Earlier this week, legendary ZZ Top Bassist Dusty Hill passed away. So, as a bit of a homage to a musician I respect, I thought it would be nice to create a lovely tiny 3D print of his bass guitar. This post will go through the steps I used to create the STL file using PaintShop Pro, Convertio, and Fusion360.
First, finding the file.
The first step was to find a picture of the bass guitar I wanted to print. For this one, I thought the Dusty Hill Signature Precision Bass would be perfect. It includes the reverse headstock that I remember seeing him play at a ZZ Top show a few years back. Another reason I chose this picture is that the guitar already had a transparent background. That makes converting into a usable SVG a lot easier.
Dust Hill Signature Bass picture found on the Fender Custom Shop website.
Next, make the guitar one color.
Sometimes at this point, a file can be converted to SVG and then brought into Fusion360. But in this case, there was way too much detail to convert straight to SVG. Every little line would show up in the SVG file, and cleaning that up in Fusion360 would have been a pain.
To make the SVG conversion easier, I brought the PNG file above into Corel Paint Shop Pro (PSP).
In PSP I went to Adjust > Brightness & Contrast > Brightness/Contrast.
I then drug the Brightness bar to the left. You can see this left an excellent black bass guitar profile.
As the last step in PSP, I saved the file as a JPG file.
Convert the JPG to SVG
With a good profile of Dusty’s bass guitar, it is time to create the SVG file. I typically like to use the Convertio website to make my SVG files. It is quick, easy, and free.
I used the following steps on the Convertio website:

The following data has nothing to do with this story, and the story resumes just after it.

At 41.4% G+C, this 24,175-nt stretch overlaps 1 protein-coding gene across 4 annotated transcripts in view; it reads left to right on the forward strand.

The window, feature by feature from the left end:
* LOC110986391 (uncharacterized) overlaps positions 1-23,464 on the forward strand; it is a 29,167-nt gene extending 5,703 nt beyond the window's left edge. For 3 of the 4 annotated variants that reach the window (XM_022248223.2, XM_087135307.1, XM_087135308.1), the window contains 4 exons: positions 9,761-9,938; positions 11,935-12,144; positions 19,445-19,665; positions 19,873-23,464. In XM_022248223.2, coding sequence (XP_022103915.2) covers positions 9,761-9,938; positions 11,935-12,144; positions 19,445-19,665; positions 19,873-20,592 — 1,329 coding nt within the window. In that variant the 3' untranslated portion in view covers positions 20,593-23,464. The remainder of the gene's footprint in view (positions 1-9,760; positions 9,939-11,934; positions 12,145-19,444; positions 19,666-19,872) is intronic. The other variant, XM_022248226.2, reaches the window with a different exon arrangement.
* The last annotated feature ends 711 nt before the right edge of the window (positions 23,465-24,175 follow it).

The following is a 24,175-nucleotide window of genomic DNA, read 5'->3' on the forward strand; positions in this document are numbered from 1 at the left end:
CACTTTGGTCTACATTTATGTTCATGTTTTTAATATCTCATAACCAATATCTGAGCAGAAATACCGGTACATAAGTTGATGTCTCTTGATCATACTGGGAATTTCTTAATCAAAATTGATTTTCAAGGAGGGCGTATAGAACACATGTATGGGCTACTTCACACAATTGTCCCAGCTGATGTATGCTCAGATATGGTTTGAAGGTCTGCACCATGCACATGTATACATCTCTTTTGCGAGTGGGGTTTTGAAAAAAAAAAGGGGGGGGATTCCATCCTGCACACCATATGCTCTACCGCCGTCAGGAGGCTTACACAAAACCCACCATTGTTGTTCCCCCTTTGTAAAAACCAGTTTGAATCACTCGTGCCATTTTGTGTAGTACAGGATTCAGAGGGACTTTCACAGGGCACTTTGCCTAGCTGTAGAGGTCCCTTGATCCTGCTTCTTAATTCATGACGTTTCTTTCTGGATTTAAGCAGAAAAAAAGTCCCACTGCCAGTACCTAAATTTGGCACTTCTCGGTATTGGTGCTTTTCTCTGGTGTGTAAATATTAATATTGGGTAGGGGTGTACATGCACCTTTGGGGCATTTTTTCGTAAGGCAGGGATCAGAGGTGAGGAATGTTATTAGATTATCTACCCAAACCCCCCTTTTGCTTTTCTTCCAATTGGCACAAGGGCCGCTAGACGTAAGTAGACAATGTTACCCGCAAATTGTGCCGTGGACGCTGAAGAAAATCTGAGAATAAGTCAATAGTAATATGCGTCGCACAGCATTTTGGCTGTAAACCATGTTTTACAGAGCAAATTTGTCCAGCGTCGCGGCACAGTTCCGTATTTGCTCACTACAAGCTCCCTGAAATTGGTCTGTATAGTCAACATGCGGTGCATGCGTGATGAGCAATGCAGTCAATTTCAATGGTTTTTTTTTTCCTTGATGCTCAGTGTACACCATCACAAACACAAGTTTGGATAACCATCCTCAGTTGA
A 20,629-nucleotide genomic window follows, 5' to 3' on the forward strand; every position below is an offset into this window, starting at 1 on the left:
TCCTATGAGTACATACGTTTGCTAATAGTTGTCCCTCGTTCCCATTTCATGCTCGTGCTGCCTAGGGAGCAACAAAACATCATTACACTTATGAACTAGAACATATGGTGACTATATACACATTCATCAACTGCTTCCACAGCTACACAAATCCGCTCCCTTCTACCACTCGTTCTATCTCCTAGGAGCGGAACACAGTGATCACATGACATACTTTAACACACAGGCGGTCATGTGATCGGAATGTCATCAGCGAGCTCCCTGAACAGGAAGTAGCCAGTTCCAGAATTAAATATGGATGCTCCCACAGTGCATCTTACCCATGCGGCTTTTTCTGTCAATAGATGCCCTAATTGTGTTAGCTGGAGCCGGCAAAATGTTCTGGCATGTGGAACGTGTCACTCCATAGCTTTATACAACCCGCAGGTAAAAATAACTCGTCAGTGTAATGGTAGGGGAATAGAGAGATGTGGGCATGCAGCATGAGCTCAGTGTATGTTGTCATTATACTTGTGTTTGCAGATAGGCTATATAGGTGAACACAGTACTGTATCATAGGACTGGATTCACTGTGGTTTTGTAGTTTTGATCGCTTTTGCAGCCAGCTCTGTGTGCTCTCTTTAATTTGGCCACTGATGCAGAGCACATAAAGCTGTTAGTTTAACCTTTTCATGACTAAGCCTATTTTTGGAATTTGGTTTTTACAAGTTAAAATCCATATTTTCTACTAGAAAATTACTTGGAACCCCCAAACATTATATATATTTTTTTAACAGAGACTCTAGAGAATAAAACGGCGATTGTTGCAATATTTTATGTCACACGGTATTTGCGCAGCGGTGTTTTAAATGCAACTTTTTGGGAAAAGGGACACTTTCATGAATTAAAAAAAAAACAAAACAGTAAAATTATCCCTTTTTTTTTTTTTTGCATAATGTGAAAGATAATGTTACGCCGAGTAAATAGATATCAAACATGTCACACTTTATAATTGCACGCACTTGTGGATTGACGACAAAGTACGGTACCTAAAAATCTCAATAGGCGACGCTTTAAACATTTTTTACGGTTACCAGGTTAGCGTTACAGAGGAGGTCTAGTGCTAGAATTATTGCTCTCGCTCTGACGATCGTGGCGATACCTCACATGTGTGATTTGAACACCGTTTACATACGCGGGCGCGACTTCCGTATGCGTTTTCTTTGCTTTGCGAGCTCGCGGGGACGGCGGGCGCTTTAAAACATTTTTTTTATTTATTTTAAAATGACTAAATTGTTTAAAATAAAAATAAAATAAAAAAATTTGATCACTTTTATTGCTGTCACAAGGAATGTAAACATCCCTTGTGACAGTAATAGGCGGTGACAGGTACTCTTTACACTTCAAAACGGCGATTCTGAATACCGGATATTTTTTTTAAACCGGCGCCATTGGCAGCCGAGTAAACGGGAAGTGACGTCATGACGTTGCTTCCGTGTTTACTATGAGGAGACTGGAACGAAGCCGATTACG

- Click on Choose Files and browse to the JPG.
- Choose SVG for the destination file type.
- Click on Convert.
- Download the file.
The SVG is now ready to go into Fusion 360.
Import the SVG into Fusion360
I typically use the hobbyist version of Fusion360 to create my STL files. I’ve had pretty good luck making STL files out of SVG’s in Fusion360.
To import the SVG into Fusion360, I went into Create > Create Sketch.
I chose the X / Y axis (Red & Green).
I then chose Insert > Insert SVG in the menu.
Here I chose to Insert From My Computer.
After browsing to the file location, the SVG is brought into Fusion360. Unfortunately, the SVG was way too large. So I used the pan and zoom tool to get the whole guitar to show up in the work area. Then I used the scale half-circle (shown in blue below) to make the guitar a size I thought would look nice. When satisfied, I clicked OK in the Insert SVG dialogue box.
Create the STL
With the SVG now imported into Fusion360, I click on Finish Sketch. To extrude the sketch, I generally like to click the little House icon up in the view area. This leaves the sketch at a nice angle for actually doing extrusions.
I then went to Create > Extrude.
Typically I will use parameters for extrusions. But in this case, I knew I wanted 5mm, so I entered it directly.
After clicking OK to the Extrude dialogue box, an excellent bass guitar profile 5mm deep has been created.
Now the file is ready to become an STL. I seem to remember Fusion360 allowing this from the body menu previously. But I had to use the 3D Print menu.
I selected the body in the 3D print menu, unchecked “Send to 3D Print Utility”, and clicked OK.
I then saved the STL where I keep my custom-made STL files.
Now the file can be printed.
I then brought the STL into Cura for slicing. Since this is a simple profile of a bass guitar, it didn’t take long to print.
Here is a look at the final printed product. This was printed using Bronze PLA from FilamentOne. The STL for this file is available on Thangs.com.
I used the above procedure to add a teardrop SVG to the same file. Below is a printing of that version. I have also put this STL on Thangs.com.
Hopefully, this walkthrough will help someone else similarly create their STL files.
Song of the Day – La Grange
This had to be the Song of the Day. I remember hearing this song as a kid and thinking it was the coolest thing ever. I recently picked up playing the bass guitar, and Dusty’s work has been an inspiration for me. This is a great live version of the song followed by Tush.
Bonus Song – Dust My Broom
Here is a great clip from a 1980 concert with Dusty rocking the vocals and his great bass playing.